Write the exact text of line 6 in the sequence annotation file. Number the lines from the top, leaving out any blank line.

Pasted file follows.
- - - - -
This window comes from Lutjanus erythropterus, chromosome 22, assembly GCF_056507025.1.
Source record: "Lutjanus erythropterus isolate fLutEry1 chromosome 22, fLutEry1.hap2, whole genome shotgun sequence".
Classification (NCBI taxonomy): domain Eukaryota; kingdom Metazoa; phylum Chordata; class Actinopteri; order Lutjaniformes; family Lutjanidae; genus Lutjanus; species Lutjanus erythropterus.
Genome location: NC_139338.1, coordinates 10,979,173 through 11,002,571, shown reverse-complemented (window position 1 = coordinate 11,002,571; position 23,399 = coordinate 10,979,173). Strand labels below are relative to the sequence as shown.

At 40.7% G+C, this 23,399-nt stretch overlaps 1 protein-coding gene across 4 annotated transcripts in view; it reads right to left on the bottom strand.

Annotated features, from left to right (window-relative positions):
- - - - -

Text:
Annotated features, from left to right (window-relative positions):